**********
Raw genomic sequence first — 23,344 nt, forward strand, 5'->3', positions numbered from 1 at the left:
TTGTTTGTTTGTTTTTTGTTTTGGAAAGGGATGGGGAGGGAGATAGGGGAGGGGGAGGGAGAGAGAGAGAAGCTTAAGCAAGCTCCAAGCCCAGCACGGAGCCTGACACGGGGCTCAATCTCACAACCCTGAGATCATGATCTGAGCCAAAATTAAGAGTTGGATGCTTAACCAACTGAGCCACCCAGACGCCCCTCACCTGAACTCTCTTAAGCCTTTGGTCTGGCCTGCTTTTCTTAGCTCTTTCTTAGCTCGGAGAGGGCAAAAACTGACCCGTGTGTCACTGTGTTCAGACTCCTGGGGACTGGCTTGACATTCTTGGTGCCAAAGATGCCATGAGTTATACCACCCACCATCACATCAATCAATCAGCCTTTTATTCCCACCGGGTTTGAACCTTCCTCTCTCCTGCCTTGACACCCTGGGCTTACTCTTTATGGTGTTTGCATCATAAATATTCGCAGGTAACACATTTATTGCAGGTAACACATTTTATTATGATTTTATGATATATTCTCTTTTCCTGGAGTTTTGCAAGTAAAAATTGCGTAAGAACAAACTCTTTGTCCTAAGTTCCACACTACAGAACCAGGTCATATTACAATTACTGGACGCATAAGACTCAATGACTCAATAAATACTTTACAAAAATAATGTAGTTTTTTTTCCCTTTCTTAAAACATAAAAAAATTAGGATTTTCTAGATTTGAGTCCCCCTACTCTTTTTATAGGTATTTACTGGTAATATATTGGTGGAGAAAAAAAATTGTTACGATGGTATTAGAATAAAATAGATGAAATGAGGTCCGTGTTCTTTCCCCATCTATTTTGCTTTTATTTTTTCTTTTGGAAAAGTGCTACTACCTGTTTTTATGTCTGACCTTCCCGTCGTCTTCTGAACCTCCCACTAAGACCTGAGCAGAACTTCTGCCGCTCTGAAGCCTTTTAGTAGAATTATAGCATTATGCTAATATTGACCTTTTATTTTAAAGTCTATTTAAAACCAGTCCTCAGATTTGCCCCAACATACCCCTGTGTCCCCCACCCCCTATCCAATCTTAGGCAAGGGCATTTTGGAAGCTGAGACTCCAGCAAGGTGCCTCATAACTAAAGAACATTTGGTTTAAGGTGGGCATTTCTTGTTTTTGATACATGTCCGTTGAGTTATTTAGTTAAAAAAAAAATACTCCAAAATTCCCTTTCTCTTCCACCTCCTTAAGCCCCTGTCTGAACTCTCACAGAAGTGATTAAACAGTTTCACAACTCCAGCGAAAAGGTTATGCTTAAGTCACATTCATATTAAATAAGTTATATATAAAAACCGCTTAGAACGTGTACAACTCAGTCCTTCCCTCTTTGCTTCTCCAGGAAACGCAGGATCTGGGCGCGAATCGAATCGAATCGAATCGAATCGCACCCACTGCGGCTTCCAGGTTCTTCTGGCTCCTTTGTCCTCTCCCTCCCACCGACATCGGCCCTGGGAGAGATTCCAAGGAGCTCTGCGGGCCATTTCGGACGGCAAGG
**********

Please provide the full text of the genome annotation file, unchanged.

Raw genomic sequence first — 23,344 nt, forward strand, 5'->3', positions numbered from 1 at the left:
TTGTTTGTTTGTTTTTTGTTTTGGAAAGGGATGGGGAGGGAGATAGGGGAGGGGGAGGGAGAGAGAGAGAAGCTTAAGCAAGCTCCAAGCCCAGCACGGAGCCTGACACGGGGCTCAATCTCACAACCCTGAGATCATGATCTGAGCCAAAATTAAGAGTTGGATGCTTAACCAACTGAGCCACCCAGACGCCCCTCACCTGAACTCTCTTAAGCCTTTGGTCTGGCCTGCTTTTCTTAGCTCTTTCTTAGCTCGGAGAGGGCAAAAACTGACCCGTGTGTCACTGTGTTCAGACTCCTGGGGACTGGCTTGACATTCTTGGTGCCAAAGATGCCATGAGTTATACCACCCACCATCACATCAATCAATCAGCCTTTTATTCCCACCGGGTTTGAACCTTCCTCTCTCCTGCCTTGACACCCTGGGCTTACTCTTTATGGTGTTTGCATCATAAATATTCGCAGGTAACACATTTATTGCAGGTAACACATTTTATTATGATTTTATGATATATTCTCTTTTCCTGGAGTTTTGCAAGTAAAAATTGCGTAAGAACAAACTCTTTGTCCTAAGTTCCACACTACAGAACCAGGTCATATTACAATTACTGGACGCATAAGACTCAATGACTCAATAAATACTTTACAAAAATAATGTAGTTTTTTTTCCCTTTCTTAAAACATAAAAAAATTAGGATTTTCTAGATTTGAGTCCCCCTACTCTTTTTATAGGTATTTACTGGTAATATATTGGTGGAGAAAAAAAATTGTTACGATGGTATTAGAATAAAATAGATGAAATGAGGTCCGTGTTCTTTCCCCATCTATTTTGCTTTTATTTTTTCTTTTGGAAAAGTGCTACTACCTGTTTTTATGTCTGACCTTCCCGTCGTCTTCTGAACCTCCCACTAAGACCTGAGCAGAACTTCTGCCGCTCTGAAGCCTTTTAGTAGAATTATAGCATTATGCTAATATTGACCTTTTATTTTAAAGTCTATTTAAAACCAGTCCTCAGATTTGCCCCAACATACCCCTGTGTCCCCCACCCCCTATCCAATCTTAGGCAAGGGCATTTTGGAAGCTGAGACTCCAGCAAGGTGCCTCATAACTAAAGAACATTTGGTTTAAGGTGGGCATTTCTTGTTTTTGATACATGTCCGTTGAGTTATTTAGTTAAAAAAAAAATACTCCAAAATTCCCTTTCTCTTCCACCTCCTTAAGCCCCTGTCTGAACTCTCACAGAAGTGATTAAACAGTTTCACAACTCCAGCGAAAAGGTTATGCTTAAGTCACATTCATATTAAATAAGTTATATATAAAAACCGCTTAGAACGTGTACAACTCAGTCCTTCCCTCTTTGCTTCTCCAGGAAACGCAGGATCTGGGCGCGAATCGAATCGAATCGAATCGAATCGCACCCACTGCGGCTTCCAGGTTCTTCTGGCTCCTTTGTCCTCTCCCTCCCACCGACATCGGCCCTGGGAGAGATTCCAAGGAGCTCTGCGGGCCATTTCGGACGGCAAGG